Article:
How does the Pension Protection Act of 2006 protect the defined contribution retirement plans?


The Pension Protection Act of 2006 is an important legislative measure that ensures and protects the pension income of millions of American participants in private retirement plans. Section 401k and defined-contribution plans are the ones most affected by the Pension Protection Act.

Pension Protection Act Provisions

The Pension Protection Act of 2006 is the most significant piece of pension plan legislation that has been passed after the enactment of The Employee Retirement Income Security Act of 1974 (ERISA) that protects the rights of corporate pension plan participants. The Pension Protection Act of 2006 builds on ERISA, increasing the employers' obligations and providing further incentives for employee enrolment in defined contribution plans. The Pension Protection Act basic provisions can be summed up as follows:

  • The Pension Protection Act provides incentives for employees to participate in their companies' retirement plans by automatically enrolling employees who are eligible into their employers' defined-contribution plans. This eases the whole procedure and employees can always opt out of the pension plan at any time if they do not wish to participate.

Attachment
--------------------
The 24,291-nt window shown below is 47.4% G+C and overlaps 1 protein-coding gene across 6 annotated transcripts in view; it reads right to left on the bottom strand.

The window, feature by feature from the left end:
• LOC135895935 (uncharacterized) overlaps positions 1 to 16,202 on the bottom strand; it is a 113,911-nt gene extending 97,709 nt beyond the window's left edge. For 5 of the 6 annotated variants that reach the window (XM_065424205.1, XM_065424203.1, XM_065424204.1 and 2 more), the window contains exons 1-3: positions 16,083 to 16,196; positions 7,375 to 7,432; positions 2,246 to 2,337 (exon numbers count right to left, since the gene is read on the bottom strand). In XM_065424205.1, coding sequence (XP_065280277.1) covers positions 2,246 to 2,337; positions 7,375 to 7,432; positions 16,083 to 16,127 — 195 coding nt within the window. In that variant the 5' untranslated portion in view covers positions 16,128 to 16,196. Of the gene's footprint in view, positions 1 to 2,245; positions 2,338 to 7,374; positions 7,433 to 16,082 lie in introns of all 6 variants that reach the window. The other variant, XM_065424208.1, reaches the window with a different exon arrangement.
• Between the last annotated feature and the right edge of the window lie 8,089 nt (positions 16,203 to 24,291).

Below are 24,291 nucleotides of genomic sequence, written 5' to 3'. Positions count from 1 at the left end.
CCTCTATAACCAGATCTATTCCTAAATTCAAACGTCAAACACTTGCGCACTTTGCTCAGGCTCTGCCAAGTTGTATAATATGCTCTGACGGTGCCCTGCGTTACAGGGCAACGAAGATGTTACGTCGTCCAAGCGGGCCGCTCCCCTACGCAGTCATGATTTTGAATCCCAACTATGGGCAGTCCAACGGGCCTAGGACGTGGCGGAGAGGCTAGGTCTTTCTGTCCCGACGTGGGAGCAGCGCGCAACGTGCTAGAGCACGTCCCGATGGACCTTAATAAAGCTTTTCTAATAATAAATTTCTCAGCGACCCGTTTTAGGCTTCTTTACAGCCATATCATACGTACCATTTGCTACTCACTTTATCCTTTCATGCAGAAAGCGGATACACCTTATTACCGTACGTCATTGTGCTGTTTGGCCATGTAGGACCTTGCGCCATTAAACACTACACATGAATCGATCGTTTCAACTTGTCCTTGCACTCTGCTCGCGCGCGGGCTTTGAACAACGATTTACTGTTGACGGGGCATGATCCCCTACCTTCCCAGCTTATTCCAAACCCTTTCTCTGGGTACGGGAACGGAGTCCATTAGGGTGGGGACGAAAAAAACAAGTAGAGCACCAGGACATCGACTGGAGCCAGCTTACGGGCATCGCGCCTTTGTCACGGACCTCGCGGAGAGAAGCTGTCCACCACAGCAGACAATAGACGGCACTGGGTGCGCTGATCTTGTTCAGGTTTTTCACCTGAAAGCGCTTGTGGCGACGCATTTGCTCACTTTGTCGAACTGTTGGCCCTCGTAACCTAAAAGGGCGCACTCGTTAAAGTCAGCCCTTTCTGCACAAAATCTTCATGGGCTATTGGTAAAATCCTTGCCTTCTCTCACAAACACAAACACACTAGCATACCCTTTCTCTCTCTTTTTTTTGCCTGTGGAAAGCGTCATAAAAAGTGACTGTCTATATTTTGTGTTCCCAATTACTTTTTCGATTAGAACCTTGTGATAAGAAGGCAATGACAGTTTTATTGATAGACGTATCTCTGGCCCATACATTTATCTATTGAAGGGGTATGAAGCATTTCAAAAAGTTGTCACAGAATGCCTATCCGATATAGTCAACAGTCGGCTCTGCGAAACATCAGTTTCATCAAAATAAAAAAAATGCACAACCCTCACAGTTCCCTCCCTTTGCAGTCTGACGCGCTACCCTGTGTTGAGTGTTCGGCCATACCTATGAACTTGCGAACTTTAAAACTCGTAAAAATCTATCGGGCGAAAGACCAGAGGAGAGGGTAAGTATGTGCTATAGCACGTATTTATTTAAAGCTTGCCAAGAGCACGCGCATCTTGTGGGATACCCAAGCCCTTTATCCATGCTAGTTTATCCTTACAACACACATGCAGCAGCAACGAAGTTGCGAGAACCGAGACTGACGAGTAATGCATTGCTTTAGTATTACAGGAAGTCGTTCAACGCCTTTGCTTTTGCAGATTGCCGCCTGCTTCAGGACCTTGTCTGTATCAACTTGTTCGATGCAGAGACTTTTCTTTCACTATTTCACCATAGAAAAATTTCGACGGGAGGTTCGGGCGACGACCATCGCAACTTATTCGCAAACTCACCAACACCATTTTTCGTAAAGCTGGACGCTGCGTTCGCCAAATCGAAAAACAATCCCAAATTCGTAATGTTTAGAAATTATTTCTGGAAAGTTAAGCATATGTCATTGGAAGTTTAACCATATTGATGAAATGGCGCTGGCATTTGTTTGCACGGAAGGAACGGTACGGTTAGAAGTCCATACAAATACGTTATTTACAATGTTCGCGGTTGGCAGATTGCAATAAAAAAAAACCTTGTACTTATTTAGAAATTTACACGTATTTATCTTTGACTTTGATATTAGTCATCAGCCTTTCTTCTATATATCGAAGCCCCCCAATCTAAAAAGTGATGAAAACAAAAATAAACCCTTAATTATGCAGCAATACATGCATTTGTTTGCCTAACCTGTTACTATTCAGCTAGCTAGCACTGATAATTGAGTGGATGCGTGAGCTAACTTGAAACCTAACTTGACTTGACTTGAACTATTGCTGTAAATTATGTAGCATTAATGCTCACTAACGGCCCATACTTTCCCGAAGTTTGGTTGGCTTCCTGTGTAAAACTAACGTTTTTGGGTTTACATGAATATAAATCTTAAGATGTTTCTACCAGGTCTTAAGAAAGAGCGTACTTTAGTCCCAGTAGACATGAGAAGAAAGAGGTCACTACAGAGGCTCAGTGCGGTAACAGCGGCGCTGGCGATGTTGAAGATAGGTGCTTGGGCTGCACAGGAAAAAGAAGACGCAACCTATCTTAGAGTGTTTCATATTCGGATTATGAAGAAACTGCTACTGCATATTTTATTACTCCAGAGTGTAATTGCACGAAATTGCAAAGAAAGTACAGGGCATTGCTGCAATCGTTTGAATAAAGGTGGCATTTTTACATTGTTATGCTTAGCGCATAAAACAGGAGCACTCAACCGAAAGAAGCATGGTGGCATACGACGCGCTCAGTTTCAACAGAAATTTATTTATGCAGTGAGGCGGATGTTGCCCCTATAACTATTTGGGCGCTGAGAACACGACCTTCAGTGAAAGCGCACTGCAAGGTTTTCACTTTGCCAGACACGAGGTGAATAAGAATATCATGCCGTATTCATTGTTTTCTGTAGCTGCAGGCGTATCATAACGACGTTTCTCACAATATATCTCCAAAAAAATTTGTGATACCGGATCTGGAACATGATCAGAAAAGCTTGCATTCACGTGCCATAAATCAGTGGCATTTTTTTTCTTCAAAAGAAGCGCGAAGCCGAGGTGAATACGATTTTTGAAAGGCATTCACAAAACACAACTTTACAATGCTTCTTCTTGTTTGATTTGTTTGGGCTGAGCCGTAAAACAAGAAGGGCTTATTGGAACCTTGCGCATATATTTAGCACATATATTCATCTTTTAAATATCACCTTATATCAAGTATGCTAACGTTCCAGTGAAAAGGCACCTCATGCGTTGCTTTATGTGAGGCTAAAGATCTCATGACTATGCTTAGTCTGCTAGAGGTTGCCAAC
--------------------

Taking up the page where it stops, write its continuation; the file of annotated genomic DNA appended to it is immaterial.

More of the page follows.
• The Pension Protection Act of 2006 makes higher contribution limits, which were otherwise about to expire in 2010, permanent.
  • Under the Pension Protection Act, the providers of defined-contribution retirement plans are permitted to advise the plan participants as to how to invest their assets. The plan administrators, however, are required to base their advice on a special computerized model.
  • The 2006 legislation imposes restrictions on the period of time in which employees are allowed to keep company stock before they sell it. If your employer has matched your contributions and paid in company stock, you have the right to sell it after being in service for three years. This provision aims at diminishing the risk that many employees take by investing too much of their retirement funds in company stock in case the company declares bankruptcy.
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